I’ve always been a spender. I love to shop, I enjoy the thrill of spending money (it doesn’t give me a hernia like it does some friends), and I’ve never had much cash in the bank at one time. I would look at people like my sister with envy because even as young teenagers she always had more money than me. Always. And more chocolate, for some reason.
But my sister Hayley had always been good at maths. Budgeting seemed to come naturally to her and didn’t make her hair curl. I assumed that I would never be any good at it.
They say the first step is admitting that you have a problem. My bank account had already told me that. Repeatedly. Even though the three years I’d spent out of home after turning 18 had taught me how to manage enough to get by, I knew I wanted more than that.
I wanted to be able to nod along (and not be faking it) when people referred to a “savings” they could dip into. I wanted to become one of those people who didn’t have panicky money emergencies, one of those people who just saved for no reason (for many years the idea seemed pointless to me while there were still countries in the world that I hadn’t visited).
My financial life went something like this: save up a lump of money. Travel to a new country on my bucket list. Come home with nothing. Save up a lump of money… I was on a financial rollercoaster, and when my relationship with my boyfriend Jacques started to get more serious, I realised I needed to change my ways.
Unsurprisingly, my savings had taken me to Europe, on a Contiki trip, and while riding on the top storey of a red double decker bus in London, an almost-stranger gave me my first key.
- Open up a restricted-access savings account with a separate bank Thank you, fellow traveller (I don’t remember her name). So when I got home—with a considerable amount of credit card debt—I went to a different bank than usual and opened up a smart saver account, or something like that. When he offered to set me up with a debit card I responded with a “no!” that was probably too vehement. Then I explained that while I wanted it to be easy as pie to shuffle money across into it from my everyday account, I wanted to make it as hard as possible to get this money out.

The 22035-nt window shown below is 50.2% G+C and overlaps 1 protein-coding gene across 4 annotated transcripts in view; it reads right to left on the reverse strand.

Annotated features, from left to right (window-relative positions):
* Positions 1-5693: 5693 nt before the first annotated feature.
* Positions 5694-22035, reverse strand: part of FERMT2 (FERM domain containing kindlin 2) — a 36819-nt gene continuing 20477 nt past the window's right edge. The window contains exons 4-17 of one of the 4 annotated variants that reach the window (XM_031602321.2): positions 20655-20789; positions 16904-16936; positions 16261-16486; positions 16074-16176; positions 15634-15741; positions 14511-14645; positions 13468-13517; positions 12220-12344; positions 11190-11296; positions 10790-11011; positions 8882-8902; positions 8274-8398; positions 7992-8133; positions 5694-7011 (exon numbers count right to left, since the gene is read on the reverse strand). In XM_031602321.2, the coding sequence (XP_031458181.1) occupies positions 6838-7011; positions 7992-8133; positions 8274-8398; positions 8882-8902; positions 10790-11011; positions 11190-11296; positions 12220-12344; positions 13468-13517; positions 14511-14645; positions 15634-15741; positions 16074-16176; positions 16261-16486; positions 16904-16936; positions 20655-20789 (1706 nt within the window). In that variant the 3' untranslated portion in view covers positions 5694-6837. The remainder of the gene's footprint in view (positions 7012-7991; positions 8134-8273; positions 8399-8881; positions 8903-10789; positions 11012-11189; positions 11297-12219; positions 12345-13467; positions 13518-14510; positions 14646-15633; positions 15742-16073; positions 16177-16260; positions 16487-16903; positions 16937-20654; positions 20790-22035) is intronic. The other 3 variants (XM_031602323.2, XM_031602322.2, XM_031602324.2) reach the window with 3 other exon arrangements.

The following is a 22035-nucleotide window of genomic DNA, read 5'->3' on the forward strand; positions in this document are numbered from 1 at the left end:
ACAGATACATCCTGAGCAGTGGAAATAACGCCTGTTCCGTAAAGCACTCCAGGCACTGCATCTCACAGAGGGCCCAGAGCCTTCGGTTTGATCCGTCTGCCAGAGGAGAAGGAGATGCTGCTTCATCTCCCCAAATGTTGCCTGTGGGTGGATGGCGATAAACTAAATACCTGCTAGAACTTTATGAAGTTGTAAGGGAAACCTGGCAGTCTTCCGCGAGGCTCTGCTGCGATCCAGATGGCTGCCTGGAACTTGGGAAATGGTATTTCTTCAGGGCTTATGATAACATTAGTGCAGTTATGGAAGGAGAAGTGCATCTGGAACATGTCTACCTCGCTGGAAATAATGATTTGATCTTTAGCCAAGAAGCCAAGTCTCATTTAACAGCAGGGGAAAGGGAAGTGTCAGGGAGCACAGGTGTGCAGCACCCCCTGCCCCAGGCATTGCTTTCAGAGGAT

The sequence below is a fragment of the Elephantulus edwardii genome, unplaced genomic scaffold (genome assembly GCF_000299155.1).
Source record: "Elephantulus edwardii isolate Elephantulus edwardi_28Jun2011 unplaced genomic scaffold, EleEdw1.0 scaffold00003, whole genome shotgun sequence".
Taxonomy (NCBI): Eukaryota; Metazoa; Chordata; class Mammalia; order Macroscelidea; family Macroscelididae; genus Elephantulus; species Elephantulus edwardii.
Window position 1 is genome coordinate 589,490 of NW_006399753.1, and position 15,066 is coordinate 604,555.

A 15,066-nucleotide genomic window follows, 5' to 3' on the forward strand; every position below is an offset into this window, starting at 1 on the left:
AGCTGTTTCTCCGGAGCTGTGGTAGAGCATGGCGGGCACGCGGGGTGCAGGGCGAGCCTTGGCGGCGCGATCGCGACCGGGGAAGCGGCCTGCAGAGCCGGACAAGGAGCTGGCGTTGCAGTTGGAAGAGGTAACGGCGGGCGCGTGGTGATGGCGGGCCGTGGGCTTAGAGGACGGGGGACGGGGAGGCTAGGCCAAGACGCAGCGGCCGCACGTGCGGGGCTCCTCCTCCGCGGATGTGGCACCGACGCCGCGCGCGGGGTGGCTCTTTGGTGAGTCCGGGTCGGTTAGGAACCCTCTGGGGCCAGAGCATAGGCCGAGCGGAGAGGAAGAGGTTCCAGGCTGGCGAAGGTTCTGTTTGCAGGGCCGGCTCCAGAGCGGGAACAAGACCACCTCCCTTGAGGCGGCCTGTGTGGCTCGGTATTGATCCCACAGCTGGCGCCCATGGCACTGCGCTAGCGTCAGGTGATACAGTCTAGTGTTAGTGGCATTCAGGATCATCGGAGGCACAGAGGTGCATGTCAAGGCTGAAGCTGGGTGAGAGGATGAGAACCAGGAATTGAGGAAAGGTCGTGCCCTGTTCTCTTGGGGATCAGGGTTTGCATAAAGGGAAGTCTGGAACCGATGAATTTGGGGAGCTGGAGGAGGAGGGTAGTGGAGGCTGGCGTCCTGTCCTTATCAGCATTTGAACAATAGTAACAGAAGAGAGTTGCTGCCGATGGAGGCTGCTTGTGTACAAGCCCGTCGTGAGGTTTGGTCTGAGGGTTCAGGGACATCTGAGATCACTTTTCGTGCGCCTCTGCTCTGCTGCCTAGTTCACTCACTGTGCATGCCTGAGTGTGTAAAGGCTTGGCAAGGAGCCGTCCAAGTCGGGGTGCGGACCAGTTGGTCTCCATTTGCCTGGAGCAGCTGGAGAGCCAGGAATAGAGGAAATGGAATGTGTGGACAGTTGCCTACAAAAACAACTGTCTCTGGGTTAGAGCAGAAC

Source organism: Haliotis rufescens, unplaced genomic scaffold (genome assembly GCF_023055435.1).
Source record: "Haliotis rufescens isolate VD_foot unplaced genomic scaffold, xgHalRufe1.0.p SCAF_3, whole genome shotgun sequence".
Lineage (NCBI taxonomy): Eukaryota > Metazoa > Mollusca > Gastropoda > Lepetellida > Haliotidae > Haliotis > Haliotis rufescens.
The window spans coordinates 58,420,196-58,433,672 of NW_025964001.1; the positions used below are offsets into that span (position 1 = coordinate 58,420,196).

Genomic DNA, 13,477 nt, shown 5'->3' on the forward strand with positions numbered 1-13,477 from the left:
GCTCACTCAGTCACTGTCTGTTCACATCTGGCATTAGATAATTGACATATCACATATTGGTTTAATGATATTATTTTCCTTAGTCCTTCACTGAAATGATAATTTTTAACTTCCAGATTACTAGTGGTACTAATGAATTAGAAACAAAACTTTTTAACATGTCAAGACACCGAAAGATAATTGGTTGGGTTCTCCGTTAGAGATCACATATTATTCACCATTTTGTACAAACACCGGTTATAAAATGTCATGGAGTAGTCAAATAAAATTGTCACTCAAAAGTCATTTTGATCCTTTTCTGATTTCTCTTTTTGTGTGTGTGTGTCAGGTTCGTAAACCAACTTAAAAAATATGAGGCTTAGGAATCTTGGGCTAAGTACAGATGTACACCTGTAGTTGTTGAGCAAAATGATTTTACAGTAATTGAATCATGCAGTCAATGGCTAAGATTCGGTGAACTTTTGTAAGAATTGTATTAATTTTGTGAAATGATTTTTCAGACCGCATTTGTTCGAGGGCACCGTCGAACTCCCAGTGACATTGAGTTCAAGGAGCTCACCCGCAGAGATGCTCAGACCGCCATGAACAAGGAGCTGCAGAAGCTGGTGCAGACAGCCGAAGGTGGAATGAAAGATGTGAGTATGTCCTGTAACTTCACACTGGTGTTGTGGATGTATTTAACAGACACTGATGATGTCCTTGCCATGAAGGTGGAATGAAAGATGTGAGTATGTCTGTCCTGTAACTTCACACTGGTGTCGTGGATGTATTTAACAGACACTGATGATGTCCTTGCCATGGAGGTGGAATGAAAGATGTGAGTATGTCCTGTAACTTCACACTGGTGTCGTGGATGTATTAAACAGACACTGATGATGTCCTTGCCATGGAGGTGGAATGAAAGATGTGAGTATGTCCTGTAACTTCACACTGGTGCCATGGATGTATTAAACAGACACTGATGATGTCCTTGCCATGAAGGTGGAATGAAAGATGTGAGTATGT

Now almost a year later I haven’t removed so much as a cent from that account, so you could say it worked. Although I can transfer into it on my phone via the app, as well as check my balance, there are no outgoing accounts connected to it. So basically if I want to get my money out I have to go into the bank and beg them face to face, which I am too ashamed to do for the sake of a cute pair of shoes. In addition to this, the interest only accrues monthly and if I withdraw more than once a month I get slapped with a fee. Perfect.
- The Cushion Concept
My mum, Joanne, had also been noticing my lack of natural financial acumen for some time now. She had tried countless times to introduce some money-saving measures into my life, but every time she used the word ‘budget’ I would pretty much gag. Due to my strong aversion to maths, my budget when moving out of home had only lasted a week and a half (which my dad pointed out is the definition of not lasting).
Mum, because she’s a genius and was committed to helping me save, called me one morning before work and presented me with two principles. Now she was speaking my language. The first one was the concept of a financial cushion. She and I agree on an amount that I save towards as security in case anything goes wrong or unexpected expenses appear. Then if I do have to spend out of the cushion, my first priority (before a shopping spree) would be to get that cushion back up to the previous amount. We agreed on $2000, then once I had that comfortably, we could up it, and up it again … you get it. I had been riding by the seat of my pants and it had burned me more than once (for example, being stuck in a Mexican restaurant in Florida on a shakey wifi connection waiting for money to come through from my sister in Australia after I ran out of money so I could cross the street to the bus station and make my way across two states, back to South Carolina).
- The Cash System
Everyone is so quick to tap their Pay Pass these days but the problem is that it’s too easy to spend more than you realise. Cash is very visual and finite, so Mum also encouraged me to take out a certain amount of cash every week for spending (it can help to tell someone your amount to provide some accountability). This didn’t include rent, tithe, bills or petrol … things that didn’t really change week to week. It included all food, entertainment, gifts, shopping, and lately I’ve been trying to make it include my petrol as well.
I find the cash system very effective because it shows you how close you are to running out. But for it to work you have to make an agreement with yourself that you’re not just going to take more out if that lot runs out early. This forces you to plan your spending and you are more motivated not to spend on impulse things when you know you have social plans or another expense later in the week.
I never thought I would be able to say this but I can honestly attest to the excitement of reaching financial goals. With these measures in place, I have the most money in my bank account that I’ve ever had, my credit card balance is down to $0, a third of my car is paid off, and none of my bills come as a nasty surprise.